Are you looking forward to a new comic book but it’s impossible for you to wait for its release before you know what we thought about it? That’s why there’s DoomRocket’s Advanced Reviews—now we assess books you can’t even buy yet. This week: ‘Punks Not Dead: London Calling’ #1, out February 27 from Black Crown, an imprint of IDW Publishing.

Cover to 'Punks Not Dead: London Calling'. Art by Martin Simmonds/Black Crown/IDW Publishing

THIS REVIEW OF ‘PUNKS NOT DEAD: LONDON CALLING’ #1 CONTAINS SPOILERS FOR ‘PUNKS NOT DEAD, VOL.1’.

by Jarrod Jones. It almost seems as though the labyrinthine twists in the first volume of Punks Not Dead were written just to achieve this punk tribute moment: “London Calling”! It’s cheeky. It’s obvious. I love it. Comics and music, er, clash once more (please forgive me this trespass) in Black Crown’s riotous ruffian rouser, leaner, meaner, more full of life somehow, even when its pages are populated by the threat of oblivion.

Punks Not Dead: London Calling is Black Crown’s first sequel series, a celebratory moment for the IDW Publishing imprint and a serious feather in the caps of David Barnett, Martin Simmonds, Dee Cunniffe and Aditya Bidikar. The band’s back together, gloriously; there’s a harder edge to their united craft and it’s all looking rather sharp.

That creative sophistication is, unsurprisingly, very on-brand for Black Crown, which has evolved its rebellious sensibilities in this new wave: Euthanauts, House Amok, Lodger, they’re all undeniably a part of Shelly Bond’s ever-growing Canon Street schematic, but these stories are… heavier, imbued with emotional and existential meaning, committed to trouncing life’s many specters of dread. Black Crown has revealed itself as an imprint dedicated to living—passionately, yes, but with purpose. Even a buck-wild corker like Punks Not Dead has stepped into its second phase with a clearer sense of duty to its social defiance. Come out of the cupboard, you boys and girls, and don’t forget to jettison your ennui; there are forces of darkness to smash… with a rather expensive electric guitar, naturally.

First, the particulars: Young Feargal “Fergie” Ferguson inadvertently yanked a ghost away from his Heathrow haven and now he has a pimply punk as his new best friend. Fused at the hip, Fergie and Sid (yes, he thinks he’s Sid Vicious) investigate how this strange occurrence has lent our teenage chum paranormal abilities, the use of which is believed to have resulted in the death of a school bully. With the cops actively searching for Fergie, his impossibly cool mum (who seems to be suffering a bit of pre-Feargal amnesia) sends him away to London, where answers to the many, many questions circling his mysterious, presumed-dead father lie in wait.

Oh, and Fergie’s besieged by two advancing fronts in a supernatural war: on one side is the ghastly Bobby, who’s out on a bloody rampage for Fergie and Sid; on the other is Dorothy Culpepper and Asif Baig of MI5’s Department for Extra-Usual Affairs, the former being the one person who may be truly responsible for Fergie’s current predicament. And I haven’t even mentioned Natalie, the wild card in this set who is dedicated to figuring out why nerdy Fergie is all of a sudden the only thing she can think about.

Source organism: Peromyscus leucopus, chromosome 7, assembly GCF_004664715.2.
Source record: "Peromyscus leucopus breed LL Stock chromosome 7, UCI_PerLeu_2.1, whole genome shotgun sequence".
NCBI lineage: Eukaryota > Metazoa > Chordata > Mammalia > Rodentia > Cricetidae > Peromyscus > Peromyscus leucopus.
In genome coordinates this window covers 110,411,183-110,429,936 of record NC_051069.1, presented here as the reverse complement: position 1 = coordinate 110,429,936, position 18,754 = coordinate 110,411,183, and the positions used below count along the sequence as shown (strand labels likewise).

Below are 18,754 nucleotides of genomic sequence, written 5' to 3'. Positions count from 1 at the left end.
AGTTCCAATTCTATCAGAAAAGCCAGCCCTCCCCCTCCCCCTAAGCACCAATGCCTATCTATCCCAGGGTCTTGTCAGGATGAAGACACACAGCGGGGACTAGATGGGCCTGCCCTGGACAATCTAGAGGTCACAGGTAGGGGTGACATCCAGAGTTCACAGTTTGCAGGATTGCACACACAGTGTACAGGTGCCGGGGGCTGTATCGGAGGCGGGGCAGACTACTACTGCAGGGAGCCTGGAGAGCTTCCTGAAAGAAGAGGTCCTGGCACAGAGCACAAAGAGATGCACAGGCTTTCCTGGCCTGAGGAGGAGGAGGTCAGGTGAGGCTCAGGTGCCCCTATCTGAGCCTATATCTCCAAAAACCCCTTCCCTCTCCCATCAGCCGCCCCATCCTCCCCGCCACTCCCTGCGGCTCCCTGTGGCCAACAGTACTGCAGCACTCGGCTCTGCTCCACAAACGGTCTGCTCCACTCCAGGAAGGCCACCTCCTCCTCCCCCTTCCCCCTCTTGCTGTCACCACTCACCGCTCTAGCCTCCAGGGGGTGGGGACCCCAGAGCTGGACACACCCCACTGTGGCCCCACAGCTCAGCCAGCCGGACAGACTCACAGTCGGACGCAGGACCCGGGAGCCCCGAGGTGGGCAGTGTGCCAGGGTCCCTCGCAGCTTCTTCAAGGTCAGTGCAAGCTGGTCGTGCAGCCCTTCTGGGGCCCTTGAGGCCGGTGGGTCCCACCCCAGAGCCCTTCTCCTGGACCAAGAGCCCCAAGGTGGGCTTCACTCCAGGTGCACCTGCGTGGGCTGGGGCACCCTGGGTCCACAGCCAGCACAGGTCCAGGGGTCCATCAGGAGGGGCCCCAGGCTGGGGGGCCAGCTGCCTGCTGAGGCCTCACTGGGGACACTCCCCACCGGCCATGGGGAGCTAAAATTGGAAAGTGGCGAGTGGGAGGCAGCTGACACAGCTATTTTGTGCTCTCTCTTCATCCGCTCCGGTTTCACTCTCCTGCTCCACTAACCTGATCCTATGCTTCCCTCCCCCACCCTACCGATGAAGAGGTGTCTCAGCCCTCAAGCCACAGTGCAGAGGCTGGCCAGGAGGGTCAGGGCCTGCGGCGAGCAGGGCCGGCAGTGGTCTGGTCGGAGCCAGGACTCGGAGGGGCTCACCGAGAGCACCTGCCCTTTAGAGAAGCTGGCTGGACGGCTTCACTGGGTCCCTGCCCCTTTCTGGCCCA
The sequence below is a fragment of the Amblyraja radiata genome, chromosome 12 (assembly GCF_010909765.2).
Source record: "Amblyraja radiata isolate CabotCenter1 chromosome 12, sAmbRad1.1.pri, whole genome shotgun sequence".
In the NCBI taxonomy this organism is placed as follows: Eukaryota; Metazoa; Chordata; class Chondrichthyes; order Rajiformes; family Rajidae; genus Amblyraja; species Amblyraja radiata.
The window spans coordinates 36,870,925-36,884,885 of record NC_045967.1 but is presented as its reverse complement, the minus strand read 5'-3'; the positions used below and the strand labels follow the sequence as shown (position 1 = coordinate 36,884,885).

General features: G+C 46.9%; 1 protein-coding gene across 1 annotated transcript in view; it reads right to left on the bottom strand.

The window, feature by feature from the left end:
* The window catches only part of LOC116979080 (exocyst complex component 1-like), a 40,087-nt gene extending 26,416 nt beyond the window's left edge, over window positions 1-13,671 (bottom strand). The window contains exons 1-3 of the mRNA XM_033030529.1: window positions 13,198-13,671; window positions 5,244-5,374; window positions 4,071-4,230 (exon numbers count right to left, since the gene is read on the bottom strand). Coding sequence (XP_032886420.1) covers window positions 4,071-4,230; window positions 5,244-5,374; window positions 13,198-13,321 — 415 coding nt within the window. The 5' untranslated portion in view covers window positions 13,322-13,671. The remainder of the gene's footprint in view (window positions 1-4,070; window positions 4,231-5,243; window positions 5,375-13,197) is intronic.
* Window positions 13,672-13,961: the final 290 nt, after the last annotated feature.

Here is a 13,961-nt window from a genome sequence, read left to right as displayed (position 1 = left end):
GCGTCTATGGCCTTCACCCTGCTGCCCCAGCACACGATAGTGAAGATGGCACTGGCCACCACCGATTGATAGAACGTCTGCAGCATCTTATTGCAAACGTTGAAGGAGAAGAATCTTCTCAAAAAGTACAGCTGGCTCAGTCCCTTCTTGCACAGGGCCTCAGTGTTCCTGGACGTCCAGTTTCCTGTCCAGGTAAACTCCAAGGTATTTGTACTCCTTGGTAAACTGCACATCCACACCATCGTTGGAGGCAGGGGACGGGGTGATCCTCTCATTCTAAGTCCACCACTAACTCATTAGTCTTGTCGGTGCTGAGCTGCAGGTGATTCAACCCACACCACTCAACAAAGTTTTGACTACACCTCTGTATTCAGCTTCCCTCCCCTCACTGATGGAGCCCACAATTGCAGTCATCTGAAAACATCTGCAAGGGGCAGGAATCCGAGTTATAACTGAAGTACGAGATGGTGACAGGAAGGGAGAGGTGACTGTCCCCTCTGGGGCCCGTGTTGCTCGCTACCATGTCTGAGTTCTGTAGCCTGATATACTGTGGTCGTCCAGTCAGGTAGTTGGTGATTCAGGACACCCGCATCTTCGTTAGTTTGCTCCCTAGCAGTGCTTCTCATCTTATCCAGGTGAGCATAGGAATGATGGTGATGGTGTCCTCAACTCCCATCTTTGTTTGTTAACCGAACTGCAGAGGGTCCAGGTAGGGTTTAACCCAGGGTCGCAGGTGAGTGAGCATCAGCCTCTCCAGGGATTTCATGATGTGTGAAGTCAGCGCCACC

It’s a lot to sift through—in fact, I hesitate to recommend the uninitiated jump on this debut without having read the first volume (you can buy a digital version of it for a paltry $3.99 here)—but all of it is so incredibly worthwhile, arresting, amusing, terrific. I wonder if London Calling will have a boffo character-focused installment as in Vol. 1, issue #5, which centered on mod-tastic government spook Dorothy Culpepper and might have been the defining chapter of Punks Not Dead thus far. (Perhaps we’ll come to know Fergie’s mum a bit more? What’s up with Asif, I ask you?) As it stands, Punks Not Dead: London Calling #1 sets the stage for all sorts of punk mayhem, and it works overtime to remind us that a reckoning is coming for all parties involved, one that seems designed to end in tragedy.

I can’t wait for more. Especially since Barnett & Simmonds appear to have sharpened their contemporary observations: London Calling, sure, but Fergie and Sid aren’t navigating the grim British industrial hellscape as envisioned by The Clash. This is a softer, more spiritually perilous Disneyland embroiled in morale-busting Brexit, where the once-rousing shouts of “No Future” now feel like a bitterly-dismissed pep talk. Fergie’s new strengths are stirring a passion in people that they haven’t felt in an age—Culpepper believes these powerful reactions stem from music, but she knows that feeling of dissatisfaction, brought on by generations of societal malaise, doesn’t need much of a trigger for it to explode from our hearts. But it does need a proper anthem to march to.

Think The X-Files directed by early-career Danny Boyle, and you’re about there. Ghost stories and deep government conspiracy, soppy teen romance and kitchen sink drama, all of it guided by an elemental spirit that belongs to us all. That’s Punks Not Dead, back, better than ever.

Black Crown/IDW Publishing/$3.99

Written by David Barnett.

Art by Martin Simmonds.

Color flatting by Dee Cunniffe.

Letters by Aditya Bidikar.

Edited by Shelly Bond.

8 out of 10

‘Punks Not Dead: London Calling’ #1 drops February 27.

Check out this killer variant to ‘Punks Not Dead: London Calling’ #1 by Rafael Albuquerque, courtesy of Black Crown and IDW Publishing!

'Punks Not Dead: London Calling'

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